BRUSSELS (Brussels Morning) – Now that the financial picture for the PCSWs to receive Ukrainian refugees is in order, it is time to work out a framework for the practical matters, according to the field. “There are still many questions in all kinds of areas. Who is eligible for social housing? What support does the social worker have when conducting a social investigation?”
These are the words of Nathalie Debast, spokeswoman for the umbrella organisation Association of Flemish Cities and Municipalities (VVSG), which together sent its Walloon and Brussels sister organisations an open letter to the federal government. She is pleased that this has been responded to so quickly, but is already looking ahead to the next phase.
“It is now mainly all hands on deck to arrange crisis relief: arranging beds, mattresses, vans and food, although the crowds differ from municipality to municipality.” At the moment, the host families are also assisting the newly arrived Ukrainians. After the crisis reception, it is time to look at integration. Questions will arise in all kinds of domains, from childcare to education to finding housing and work.
VVSG and the other knowledge networks aim to meet shortly with the Social Integration PPS and the federal government to further outline these matters.
In the meantime, work is underway in Brussels City on a unified administrative counter, where Ukrainians can go with questions about housing and other matters. There, the demand for help from Ukrainians is not so bad for the time being. “One or two requests,” says CPAS spokeswoman for Brussels City, Florence Cabrera.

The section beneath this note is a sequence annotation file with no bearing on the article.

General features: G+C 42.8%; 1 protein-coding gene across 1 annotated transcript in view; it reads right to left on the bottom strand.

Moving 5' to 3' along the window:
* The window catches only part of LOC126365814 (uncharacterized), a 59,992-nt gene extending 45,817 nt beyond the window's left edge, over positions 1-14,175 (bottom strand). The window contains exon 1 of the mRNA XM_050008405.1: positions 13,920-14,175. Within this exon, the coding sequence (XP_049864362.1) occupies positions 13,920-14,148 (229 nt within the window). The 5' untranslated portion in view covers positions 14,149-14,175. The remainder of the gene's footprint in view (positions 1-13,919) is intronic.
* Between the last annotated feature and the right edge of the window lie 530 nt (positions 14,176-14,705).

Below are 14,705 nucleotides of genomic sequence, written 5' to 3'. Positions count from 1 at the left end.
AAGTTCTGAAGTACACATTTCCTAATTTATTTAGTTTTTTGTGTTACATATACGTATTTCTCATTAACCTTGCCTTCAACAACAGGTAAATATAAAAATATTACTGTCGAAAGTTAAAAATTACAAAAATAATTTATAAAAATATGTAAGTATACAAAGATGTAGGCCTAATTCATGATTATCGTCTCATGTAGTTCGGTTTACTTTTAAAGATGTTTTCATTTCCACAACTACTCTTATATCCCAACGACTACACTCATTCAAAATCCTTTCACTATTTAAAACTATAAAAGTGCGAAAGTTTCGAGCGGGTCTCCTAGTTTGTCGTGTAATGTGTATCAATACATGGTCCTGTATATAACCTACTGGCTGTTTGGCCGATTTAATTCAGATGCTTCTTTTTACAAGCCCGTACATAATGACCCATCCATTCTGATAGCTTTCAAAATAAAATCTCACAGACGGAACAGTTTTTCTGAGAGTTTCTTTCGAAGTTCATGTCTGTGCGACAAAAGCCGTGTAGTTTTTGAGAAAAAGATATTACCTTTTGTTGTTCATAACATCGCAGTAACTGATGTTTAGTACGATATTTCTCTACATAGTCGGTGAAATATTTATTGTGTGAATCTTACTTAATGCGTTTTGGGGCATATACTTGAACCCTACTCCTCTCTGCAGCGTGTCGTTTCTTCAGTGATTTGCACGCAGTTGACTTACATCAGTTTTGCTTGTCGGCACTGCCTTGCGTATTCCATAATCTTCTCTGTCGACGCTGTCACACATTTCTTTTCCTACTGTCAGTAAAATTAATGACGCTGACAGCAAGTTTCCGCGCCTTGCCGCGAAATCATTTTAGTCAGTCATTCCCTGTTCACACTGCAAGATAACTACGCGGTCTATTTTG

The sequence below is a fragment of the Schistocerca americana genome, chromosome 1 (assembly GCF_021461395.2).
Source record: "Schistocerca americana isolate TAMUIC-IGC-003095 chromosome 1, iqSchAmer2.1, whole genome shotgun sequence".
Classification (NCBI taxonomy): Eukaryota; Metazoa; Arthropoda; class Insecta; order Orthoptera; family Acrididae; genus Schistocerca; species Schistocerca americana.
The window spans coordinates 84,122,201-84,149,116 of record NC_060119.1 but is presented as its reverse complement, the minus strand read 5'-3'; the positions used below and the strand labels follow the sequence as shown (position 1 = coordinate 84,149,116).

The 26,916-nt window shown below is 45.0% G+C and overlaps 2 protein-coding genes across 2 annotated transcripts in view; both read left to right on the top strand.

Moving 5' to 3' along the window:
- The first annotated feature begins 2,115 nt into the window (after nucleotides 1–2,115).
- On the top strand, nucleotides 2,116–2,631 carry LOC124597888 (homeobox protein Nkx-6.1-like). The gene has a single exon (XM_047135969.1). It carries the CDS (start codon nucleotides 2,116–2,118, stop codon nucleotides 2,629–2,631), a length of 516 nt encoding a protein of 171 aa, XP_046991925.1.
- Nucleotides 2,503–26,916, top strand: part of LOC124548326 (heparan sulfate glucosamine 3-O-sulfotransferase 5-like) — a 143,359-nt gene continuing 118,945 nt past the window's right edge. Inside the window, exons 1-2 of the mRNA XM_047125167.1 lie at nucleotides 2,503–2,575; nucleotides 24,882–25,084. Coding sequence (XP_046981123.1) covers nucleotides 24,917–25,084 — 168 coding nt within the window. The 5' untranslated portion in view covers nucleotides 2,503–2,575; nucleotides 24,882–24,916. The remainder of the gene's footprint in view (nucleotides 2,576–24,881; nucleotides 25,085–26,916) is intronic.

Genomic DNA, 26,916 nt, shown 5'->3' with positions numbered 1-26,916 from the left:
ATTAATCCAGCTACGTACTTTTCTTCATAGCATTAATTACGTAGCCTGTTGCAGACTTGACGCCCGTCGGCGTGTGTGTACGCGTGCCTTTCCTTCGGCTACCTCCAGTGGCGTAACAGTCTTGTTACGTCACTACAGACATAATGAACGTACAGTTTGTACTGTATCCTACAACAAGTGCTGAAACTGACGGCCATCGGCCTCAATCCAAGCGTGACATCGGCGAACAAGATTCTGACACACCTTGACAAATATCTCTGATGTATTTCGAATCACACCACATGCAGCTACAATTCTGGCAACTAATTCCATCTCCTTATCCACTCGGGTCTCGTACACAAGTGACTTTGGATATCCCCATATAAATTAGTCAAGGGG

That will not remain so for long, suspects Georgy Manalis, director of the federation of the Brussels PCSWs. “The United Nations estimates five million people will flee the country.” The number of 200,000 Ukrainians who would come to Belgium can be heard.
Manalis himself estimates that some 32,000 Ukrainians may come to Brussels. Not everyone will knock on the door of the OCMW, but Manalis points out that it is not obvious that people without a network find work and housing immediately upon arrival.
Although, like Debast, he is pleased that the federal government will reimburse 135 percent of the costs incurred by the CPAS for counselling Ukrainians, he also notes that social work often takes much longer than the three months that the federal government says it will reimburse for 135 percent. After that it will be 125 percent.
That is not a good sign, says Manalis. Because it can take up to two years for a person to be accompanied by a CPAS. “There are no long-term solutions yet, we are currently still thinking about the short term.”
Manalis hints at the long waiting lists for social housing in Brussels. In contrast to Flanders, there are currently hardly any plans in the Brussels Region to build so-called ’emergency villages’. Auderghem is for the time being the first municipality to present itself as the home base for such a village.